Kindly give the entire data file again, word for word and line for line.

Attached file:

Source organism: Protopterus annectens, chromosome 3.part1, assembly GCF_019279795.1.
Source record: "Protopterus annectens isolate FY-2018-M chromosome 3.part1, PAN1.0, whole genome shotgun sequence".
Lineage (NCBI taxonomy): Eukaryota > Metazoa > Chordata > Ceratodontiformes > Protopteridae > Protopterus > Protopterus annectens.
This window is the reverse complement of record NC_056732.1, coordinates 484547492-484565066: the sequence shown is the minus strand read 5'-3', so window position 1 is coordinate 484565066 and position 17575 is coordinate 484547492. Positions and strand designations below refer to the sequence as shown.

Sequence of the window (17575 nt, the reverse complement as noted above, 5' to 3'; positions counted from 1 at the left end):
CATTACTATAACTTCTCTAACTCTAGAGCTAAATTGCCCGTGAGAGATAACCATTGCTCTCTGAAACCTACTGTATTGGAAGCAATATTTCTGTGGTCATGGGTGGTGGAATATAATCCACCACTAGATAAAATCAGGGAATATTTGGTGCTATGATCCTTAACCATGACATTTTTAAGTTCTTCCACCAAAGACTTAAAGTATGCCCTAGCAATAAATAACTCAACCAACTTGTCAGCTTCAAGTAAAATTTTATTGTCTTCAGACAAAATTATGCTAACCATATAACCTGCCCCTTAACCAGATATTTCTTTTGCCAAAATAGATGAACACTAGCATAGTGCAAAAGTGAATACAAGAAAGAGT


Source organism: Protopterus annectens, chromosome 3.part1, assembly GCF_019279795.1.
Source record: "Protopterus annectens isolate FY-2018-M chromosome 3.part1, PAN1.0, whole genome shotgun sequence".
Lineage (NCBI taxonomy): Eukaryota > Metazoa > Chordata > Ceratodontiformes > Protopteridae > Protopterus > Protopterus annectens.
This window is the reverse complement of record NC_056732.1, coordinates 484547492-484565066: the sequence shown is the minus strand read 5'-3', so window position 1 is coordinate 484565066 and position 17575 is coordinate 484547492. Positions and strand designations below refer to the sequence as shown.

Sequence of the window (17575 nt, the reverse complement as noted above, 5' to 3'; positions counted from 1 at the left end):
CATTACTATAACTTCTCTAACTCTAGAGCTAAATTGCCCGTGAGAGATAACCATTGCTCTCTGAAACCTACTGTATTGGAAGCAATATTTCTGTGGTCATGGGTGGTGGAATATAATCCACCACTAGATAAAATCAGGGAATATTTGGTGCTATGATCCTTAACCATGACATTTTTAAGTTCTTCCACCAAAGACTTAAAGTATGCCCTAGCAATAAATAACTCAACCAACTTGTCAGCTTCAAGTAAAATTTTATTGTCTTCAGACAAAATTATGCTAACCATATAACCTGCCCCTTAACCAGATATTTCTTTTGCCAAAATAGATGAACACTAGCATAGTGCAAAAGTGAATACAAGAAAGAGT